As in any other country, tipping in Turkey is a gesture for showing the gratitude for a service received. Tipping is a straightforward process as it is widely accepted worldwide. Still, Turkey has its own slight differences in use to show the appreciation.
Tipping in Turkey 101
Although leaving tips in places like restaurants, bars and cafes is a practice accepted by the public, it is not an obligation.
Turkish culture is based on personal relations. We tip for the people, not for the venue itself. It is all about the personal relation between the client and the person who provides the service you received. When tipping in Turkey, you tip for a smile on the face, for a kind and respectful interaction, and for a timely service which make you feel comfortable.
On the other hand, if you would like to show your dissatisfaction, leave nothing at all even if the service personnel expect a return favour from you. Tip only if you are satisfied with the experience you had.
In general, leaving 10% of the total bill as a tip is considered “proper” in Turkey. However, there may be some other practices like valet services where there is no bill, or when the check amount is too low or too high to pay its 10%. Well, in such cases, you need to follow your instincts to decide your tip amount.
The local banking system is not suitable for charging tips directly into credit cards. Instead, we use cash for tipping in Turkey.
Of course, you can still ask your waiter if it is possible to add the tip to your credit card payment. It may work especially in expensive bars and restaurants. However, the amount charged to your credit card will be received by the business owner and it is subject to tax. At the end of the day, sharing extra payments with the employees will be in the owner’s discretion.
Foreign coins are not officially interchangeable in Turkey which may also be an issue when tipping. Banks or exchange offices do not accept or convert foreign metal coins – like Euro or Dollar coins – into Turkish Lira because of the regulations.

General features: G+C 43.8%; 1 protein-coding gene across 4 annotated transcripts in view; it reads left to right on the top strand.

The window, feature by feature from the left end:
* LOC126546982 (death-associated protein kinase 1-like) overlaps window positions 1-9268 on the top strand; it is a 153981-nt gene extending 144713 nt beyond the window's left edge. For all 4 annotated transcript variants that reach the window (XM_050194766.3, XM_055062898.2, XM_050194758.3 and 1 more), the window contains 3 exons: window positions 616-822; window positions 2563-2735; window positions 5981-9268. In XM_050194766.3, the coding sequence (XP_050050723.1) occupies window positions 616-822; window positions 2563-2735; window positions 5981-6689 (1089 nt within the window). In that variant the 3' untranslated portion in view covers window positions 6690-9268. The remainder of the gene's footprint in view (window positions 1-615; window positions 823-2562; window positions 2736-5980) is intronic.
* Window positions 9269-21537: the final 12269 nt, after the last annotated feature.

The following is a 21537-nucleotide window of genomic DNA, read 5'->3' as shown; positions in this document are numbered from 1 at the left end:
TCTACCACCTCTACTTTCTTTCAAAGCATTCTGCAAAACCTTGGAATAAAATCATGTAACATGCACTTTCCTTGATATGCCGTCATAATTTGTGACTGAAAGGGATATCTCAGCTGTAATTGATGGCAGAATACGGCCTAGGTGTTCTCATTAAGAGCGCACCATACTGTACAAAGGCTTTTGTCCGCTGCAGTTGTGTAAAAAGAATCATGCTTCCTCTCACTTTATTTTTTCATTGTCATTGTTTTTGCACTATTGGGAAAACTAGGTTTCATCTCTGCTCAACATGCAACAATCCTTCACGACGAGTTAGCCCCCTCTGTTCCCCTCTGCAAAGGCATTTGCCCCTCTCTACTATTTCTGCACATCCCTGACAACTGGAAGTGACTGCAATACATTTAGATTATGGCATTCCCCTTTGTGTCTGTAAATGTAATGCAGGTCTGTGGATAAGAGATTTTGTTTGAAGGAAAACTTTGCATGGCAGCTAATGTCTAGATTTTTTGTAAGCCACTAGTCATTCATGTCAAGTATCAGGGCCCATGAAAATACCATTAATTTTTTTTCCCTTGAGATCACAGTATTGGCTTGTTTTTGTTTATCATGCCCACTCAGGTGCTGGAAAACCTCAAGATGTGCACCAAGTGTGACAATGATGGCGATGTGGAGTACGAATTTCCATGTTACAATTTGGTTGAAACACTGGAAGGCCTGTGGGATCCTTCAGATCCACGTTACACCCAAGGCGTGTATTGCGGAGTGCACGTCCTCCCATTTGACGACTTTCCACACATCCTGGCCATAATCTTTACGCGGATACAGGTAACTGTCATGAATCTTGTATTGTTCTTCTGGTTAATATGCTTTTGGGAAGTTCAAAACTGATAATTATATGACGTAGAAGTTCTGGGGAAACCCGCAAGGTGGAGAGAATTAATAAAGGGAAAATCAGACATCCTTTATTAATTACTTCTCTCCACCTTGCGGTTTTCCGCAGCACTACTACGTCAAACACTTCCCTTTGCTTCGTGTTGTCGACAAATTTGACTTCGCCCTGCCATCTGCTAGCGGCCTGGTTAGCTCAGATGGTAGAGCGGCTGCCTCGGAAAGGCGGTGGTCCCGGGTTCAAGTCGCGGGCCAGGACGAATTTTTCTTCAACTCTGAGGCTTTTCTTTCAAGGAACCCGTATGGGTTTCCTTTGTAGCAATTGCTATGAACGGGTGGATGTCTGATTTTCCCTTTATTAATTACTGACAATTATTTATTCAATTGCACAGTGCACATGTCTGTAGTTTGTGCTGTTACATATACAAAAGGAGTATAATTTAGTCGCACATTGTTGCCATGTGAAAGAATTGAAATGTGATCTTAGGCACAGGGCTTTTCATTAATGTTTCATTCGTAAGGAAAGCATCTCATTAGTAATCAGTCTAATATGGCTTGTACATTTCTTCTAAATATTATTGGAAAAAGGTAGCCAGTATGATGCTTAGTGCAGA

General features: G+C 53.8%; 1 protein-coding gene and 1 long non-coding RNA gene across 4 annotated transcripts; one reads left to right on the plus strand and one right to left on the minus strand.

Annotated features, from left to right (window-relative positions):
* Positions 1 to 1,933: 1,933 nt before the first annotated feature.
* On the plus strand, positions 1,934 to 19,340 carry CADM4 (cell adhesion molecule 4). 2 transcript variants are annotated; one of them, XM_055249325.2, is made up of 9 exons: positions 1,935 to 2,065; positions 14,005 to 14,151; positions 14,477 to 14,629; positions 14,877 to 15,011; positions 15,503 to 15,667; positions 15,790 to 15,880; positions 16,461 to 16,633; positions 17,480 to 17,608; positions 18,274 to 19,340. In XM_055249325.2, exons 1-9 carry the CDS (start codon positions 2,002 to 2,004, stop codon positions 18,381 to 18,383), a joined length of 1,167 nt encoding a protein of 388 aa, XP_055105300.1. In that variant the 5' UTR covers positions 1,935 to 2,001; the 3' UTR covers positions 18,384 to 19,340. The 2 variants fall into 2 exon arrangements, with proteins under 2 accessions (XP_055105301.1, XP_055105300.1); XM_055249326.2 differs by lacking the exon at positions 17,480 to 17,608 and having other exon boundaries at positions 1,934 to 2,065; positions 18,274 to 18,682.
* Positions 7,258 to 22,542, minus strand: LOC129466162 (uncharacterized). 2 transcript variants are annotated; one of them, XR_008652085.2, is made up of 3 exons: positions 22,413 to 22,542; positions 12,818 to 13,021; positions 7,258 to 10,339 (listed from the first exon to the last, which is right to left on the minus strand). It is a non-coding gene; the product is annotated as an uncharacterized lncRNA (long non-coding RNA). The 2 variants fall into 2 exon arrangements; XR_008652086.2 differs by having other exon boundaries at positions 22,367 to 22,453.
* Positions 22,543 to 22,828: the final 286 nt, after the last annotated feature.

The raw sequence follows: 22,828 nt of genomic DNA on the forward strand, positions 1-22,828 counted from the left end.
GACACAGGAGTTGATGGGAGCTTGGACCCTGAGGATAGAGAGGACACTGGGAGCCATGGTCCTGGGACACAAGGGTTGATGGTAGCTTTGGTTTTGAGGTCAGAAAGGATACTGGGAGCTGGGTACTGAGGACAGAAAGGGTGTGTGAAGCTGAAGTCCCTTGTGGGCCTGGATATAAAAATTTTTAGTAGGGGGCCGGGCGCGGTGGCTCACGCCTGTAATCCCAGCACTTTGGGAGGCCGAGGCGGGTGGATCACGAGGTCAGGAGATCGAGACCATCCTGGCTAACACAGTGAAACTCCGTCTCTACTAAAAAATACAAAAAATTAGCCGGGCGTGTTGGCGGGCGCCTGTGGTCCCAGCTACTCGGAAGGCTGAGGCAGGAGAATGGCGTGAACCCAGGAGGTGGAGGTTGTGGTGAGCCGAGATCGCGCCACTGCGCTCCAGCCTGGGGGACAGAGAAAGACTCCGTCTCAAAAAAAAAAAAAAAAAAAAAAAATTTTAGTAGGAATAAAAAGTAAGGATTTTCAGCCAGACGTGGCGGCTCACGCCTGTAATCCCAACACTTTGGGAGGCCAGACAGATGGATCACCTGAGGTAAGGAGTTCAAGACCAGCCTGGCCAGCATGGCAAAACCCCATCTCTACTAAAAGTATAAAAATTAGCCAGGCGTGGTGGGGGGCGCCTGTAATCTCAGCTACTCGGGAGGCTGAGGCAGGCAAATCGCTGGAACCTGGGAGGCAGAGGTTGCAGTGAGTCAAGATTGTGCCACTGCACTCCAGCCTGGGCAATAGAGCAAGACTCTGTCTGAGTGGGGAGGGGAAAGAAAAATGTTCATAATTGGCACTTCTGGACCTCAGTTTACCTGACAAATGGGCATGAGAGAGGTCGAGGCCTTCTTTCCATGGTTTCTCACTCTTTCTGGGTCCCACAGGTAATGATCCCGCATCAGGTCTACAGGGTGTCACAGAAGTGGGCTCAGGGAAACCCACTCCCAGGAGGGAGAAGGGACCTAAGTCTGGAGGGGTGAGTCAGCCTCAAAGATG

In touristic destinations like Bodrum, where foreign currencies are widely used, service personnel can find a way to use coins; but in non-touristic regions, coins are generally useless.
Tipping in a Restaurant, Café, or Bar
“10% as a tip” motto works just fine in any “a-la-carte” restaurant, café, or bar. Leaving less than or more than 10% is up to you based on your experience.
If you want to express your dissatisfaction, leave nothing! It will not be perceived as an insult. Instead, they will realize that they need to do a better work.
Fast-food chains and self-service cafés and restaurants have tip boxes, usually in front of cash registers. Well, in this case you know the drill!
Tipping for Valet Parking or Cloakroom Service
Leaving a fair amount of tip for the valet parking is another thumb rule. Just do it upon the delivery of your car. Unfortunately, there is no standard tipping rate for this one. It depends on how fancy your venue is. You can assume something around €1.50 to €3.00 would work well in most restaurants. If it is one of the fanciest places around, just add €1.00 or €2.00 to your base tip.
The same applies for cloakroom services, the same amount of tip you use for valet parking will be just fine.
Parking your car in a crowded area of the city, such as Bodrum town centre, is usually a problem. There are car parks owned by the municipality or private sector where you can leave your car for an hourly or onetime fee. In such parking spaces, leaving a tip is not a common practice.
Tipping in Turkey: Hotels and SPAs
At the check-in desk of your hotel, a bellboy may show up to carry your luggage to your room. This is the guy you can hand over a tip. Although the amount is totally up to you, the tip amount depends on your hotel. More luxury it is, more tip is expected. As a reference, you can assume something between €2.00 to €5.00 for 4-star or 5-star hotels.
In Turkey, we are not accustomed to leave tips for front desk clerks. Typically, they will not expect to receive any tips. However, if you are happy with their assistance and it is within your budget, it would be nice to show your appreciation by leaving them a tip.
SPAs are very popular in Turkey. Many nice hotels offer award-winning SPA services for their guests as well as for outsiders. Depending on the treatments you chose, generally 20-30% of the expense is appropriate as a tip for the masseurs and masseuses. Once again, it is not a must but just a socially accepted practice.
Tipping in Cabs and Public Transportation